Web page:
Theses Master's

“In The Mountains”: Neglected Resort Architecture and the Imperative of Preserving Jewish Cultural Legacy in the Borscht Belt

Dressler, Naomi

Throughout the twentieth century, the Western Catskills became home to a thriving Jewish summer resort industry commonly referred to as “The Borscht Belt.” Born out of the influx of Jewish immigrants into New York City and the flourishing anti-semitism that resulted, the Borscht Belt offered an Eden for Jewish vacationers looking to escape the harsh realities of city life. In the Mountains, Jews of all social backgrounds gathered and played within the hundreds of resorts and thousands of bungalows dotting Sullivan and Ulster Counties, celebrating their culture and curating what it meant to be a Jewish American. For many Jewish immigrants, life in the Borscht Belt was their first experience in leisure.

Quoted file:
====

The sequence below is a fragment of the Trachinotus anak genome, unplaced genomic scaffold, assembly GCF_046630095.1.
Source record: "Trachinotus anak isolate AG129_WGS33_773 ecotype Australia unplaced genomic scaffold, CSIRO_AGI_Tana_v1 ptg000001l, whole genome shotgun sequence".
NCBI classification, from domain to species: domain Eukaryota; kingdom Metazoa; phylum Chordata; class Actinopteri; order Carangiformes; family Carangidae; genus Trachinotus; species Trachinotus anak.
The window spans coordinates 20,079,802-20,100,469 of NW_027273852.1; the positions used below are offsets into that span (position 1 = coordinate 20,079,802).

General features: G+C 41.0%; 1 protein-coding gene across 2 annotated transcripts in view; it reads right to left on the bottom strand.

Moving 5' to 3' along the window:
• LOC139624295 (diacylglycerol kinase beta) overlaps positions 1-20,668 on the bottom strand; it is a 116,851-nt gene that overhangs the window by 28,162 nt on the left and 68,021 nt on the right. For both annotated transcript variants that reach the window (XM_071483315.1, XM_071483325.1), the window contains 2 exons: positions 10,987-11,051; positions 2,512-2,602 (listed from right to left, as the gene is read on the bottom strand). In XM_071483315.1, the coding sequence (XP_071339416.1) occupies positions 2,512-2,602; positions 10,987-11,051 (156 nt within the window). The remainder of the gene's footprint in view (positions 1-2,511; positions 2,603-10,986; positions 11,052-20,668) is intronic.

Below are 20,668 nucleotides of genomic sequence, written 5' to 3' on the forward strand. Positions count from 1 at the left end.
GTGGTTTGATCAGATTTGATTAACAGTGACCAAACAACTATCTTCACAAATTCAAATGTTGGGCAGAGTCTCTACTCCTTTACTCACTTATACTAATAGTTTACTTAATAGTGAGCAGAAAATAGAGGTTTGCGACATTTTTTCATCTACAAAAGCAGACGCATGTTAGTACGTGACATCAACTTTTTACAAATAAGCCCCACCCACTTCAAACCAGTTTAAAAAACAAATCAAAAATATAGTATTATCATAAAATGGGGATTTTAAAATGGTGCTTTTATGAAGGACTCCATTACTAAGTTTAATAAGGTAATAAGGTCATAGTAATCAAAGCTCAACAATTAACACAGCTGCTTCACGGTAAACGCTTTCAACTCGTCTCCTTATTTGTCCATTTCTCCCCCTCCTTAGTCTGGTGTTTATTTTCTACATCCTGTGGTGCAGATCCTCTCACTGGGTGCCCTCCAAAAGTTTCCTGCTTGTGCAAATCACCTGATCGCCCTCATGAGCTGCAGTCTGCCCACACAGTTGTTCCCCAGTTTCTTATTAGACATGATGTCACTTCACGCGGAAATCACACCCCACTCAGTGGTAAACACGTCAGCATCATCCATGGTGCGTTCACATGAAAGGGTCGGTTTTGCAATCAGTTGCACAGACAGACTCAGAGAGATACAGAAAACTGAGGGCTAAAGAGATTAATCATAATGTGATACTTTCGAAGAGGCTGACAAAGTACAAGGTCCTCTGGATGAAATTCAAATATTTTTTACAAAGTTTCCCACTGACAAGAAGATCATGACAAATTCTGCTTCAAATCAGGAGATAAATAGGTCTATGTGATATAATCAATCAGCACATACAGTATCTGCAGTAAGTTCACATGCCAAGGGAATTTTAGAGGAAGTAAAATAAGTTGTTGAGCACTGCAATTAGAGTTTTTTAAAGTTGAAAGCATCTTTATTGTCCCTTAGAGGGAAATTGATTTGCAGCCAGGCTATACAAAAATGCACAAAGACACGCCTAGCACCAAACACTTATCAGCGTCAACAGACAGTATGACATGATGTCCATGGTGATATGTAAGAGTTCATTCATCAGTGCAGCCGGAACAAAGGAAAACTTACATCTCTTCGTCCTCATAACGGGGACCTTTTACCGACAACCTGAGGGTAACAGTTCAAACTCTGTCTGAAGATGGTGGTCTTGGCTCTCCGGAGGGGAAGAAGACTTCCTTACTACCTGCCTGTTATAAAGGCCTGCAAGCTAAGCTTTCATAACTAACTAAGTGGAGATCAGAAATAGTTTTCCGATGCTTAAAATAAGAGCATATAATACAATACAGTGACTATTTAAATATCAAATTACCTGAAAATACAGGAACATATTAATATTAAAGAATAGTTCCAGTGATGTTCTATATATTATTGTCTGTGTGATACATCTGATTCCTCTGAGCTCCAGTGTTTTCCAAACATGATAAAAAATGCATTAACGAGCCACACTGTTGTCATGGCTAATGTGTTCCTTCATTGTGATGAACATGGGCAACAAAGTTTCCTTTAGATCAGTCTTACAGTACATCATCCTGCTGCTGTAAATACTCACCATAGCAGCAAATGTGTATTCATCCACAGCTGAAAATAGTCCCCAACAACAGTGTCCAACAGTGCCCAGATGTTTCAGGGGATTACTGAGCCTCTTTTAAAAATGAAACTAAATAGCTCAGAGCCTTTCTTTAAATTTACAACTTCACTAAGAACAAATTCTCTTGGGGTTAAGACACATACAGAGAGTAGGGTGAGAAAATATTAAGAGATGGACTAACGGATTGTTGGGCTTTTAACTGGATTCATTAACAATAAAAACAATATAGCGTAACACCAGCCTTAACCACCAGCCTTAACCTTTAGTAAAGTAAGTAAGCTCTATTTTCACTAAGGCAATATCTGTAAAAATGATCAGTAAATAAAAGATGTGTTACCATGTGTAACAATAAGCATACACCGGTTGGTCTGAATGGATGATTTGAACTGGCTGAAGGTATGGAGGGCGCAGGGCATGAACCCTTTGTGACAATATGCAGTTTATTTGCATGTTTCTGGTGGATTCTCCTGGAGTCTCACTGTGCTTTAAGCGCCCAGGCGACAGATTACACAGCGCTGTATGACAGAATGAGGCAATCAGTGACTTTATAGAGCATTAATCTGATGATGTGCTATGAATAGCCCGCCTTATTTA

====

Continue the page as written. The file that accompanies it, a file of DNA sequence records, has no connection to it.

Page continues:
Despite the colorful histories of the Borscht Belt that live on through the collective memories of its past user groups, the architectural landscape of Jewish resort buildings has been neglected by community landowners and Historic Preservation practices over time. The Borscht Belt is often noted for its significant contributions to American culture through comedy and media, but little emphasis is placed upon the physical spaces that provided this underrepresented group safety from an unwelcoming world.

This master’s thesis argues for the significance of Borscht Belt hotels through methods of historical and archival research, oral histories, site visits, and more. Using two representative case studies, the thesis identifies the primary preservation challenges faced by Catskills resort architecture. These highly vulnerable buildings have been systematically neglected over decades, leading to widespread destruction through both accidental and intentional means. As sites of inarguable cultural heritage and unique architectural interest, it is essential that the extant Borscht Belt resorts be adequately reframed and reassessed to reflect their historical importance and speak to the story of Jewish American integration.


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More About This Work

Academic Units
Historic Preservation
Thesis Advisors
Kose, Bilge
M.S., Columbia University
Published Here
May 29, 2024